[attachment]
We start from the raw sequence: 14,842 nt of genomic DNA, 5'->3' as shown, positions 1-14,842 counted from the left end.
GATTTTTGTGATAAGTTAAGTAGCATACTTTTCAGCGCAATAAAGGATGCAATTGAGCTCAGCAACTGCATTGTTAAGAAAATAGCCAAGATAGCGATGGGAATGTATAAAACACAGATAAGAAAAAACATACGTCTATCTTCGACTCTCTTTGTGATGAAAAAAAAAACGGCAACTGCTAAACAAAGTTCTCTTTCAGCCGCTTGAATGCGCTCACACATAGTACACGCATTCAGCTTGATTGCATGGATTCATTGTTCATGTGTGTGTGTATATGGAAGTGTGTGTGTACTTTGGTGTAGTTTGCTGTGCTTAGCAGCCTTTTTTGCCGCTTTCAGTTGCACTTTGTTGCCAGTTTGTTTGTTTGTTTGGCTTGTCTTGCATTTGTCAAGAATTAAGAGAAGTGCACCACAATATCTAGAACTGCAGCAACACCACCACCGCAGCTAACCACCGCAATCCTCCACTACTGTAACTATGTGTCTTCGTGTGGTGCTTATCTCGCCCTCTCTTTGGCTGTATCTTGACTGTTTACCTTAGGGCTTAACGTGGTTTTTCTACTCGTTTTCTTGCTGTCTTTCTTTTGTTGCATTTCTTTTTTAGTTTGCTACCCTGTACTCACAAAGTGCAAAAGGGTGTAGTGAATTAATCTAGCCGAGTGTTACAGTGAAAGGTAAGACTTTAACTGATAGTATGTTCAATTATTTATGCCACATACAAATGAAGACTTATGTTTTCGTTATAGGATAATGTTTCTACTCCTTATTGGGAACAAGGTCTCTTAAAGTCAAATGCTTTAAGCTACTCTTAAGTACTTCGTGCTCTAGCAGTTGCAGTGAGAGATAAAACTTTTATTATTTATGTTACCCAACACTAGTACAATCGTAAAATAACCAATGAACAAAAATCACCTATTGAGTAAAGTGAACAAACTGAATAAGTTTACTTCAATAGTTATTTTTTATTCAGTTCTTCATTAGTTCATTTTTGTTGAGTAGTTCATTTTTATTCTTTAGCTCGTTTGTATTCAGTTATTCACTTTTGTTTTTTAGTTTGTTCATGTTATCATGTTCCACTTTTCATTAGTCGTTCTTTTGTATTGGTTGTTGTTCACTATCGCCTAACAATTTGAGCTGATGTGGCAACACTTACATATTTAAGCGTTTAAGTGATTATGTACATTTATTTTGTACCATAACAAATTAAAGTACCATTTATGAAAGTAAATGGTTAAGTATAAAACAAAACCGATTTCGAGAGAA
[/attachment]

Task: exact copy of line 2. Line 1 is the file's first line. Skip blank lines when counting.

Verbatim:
GATTTTTGTGATAAGTTAAGTAGCATACTTTTCAGCGCAATAAAGGATGCAATTGAGCTCAGCAACTGCATTGTTAAGAAAATAGCCAAGATAGCGATGGGAATGTATAAAACACAGATAAGAAAAAACATACGTCTATCTTCGACTCTCTTTGTGATGAAAAAAAAAACGGCAACTGCTAAACAAAGTTCTCTTTCAGCCGCTTGAATGCGCTCACACATAGTACACGCATTCAGCTTGATTGCATGGATTCATTGTTCATGTGTGTGTGTATATGGAAGTGTGTGTGTACTTTGGTGTAGTTTGCTGTGCTTAGCAGCCTTTTTTGCCGCTTTCAGTTGCACTTTGTTGCCAGTTTGTTTGTTTGTTTGGCTTGTCTTGCATTTGTCAAGAATTAAGAGAAGTGCACCACAATATCTAGAACTGCAGCAACACCACCACCGCAGCTAACCACCGCAATCCTCCACTACTGTAACTATGTGTCTTCGTGTGGTGCTTATCTCGCCCTCTCTTTGGCTGTATCTTGACTGTTTACCTTAGGGCTTAACGTGGTTTTTCTACTCGTTTTCTTGCTGTCTTTCTTTTGTTGCATTTCTTTTTTAGTTTGCTACCCTGTACTCACAAAGTGCAAAAGGGTGTAGTGAATTAATCTAGCCGAGTGTTACAGTGAAAGGTAAGACTTTAACTGATAGTATGTTCAATTATTTATGCCACATACAAATGAAGACTTATGTTTTCGTTATAGGATAATGTTTCTACTCCTTATTGGGAACAAGGTCTCTTAAAGTCAAATGCTTTAAGCTACTCTTAAGTACTTCGTGCTCTAGCAGTTGCAGTGAGAGATAAAACTTTTATTATTTATGTTACCCAACACTAGTACAATCGTAAAATAACCAATGAACAAAAATCACCTATTGAGTAAAGTGAACAAACTGAATAAGTTTACTTCAATAGTTATTTTTTATTCAGTTCTTCATTAGTTCATTTTTGTTGAGTAGTTCATTTTTATTCTTTAGCTCGTTTGTATTCAGTTATTCACTTTTGTTTTTTAGTTTGTTCATGTTATCATGTTCCACTTTTCATTAGTCGTTCTTTTGTATTGGTTGTTGTTCACTATCGCCTAACAATTTGAGCTGATGTGGCAACACTTACATATTTAAGCGTTTAAGTGATTATGTACATTTATTTTGTACCATAACAAATTAAAGTACCATTTATGAAAGTAAATGGTTAAGTATAAAACAAAACCGATTTCGAGAGAA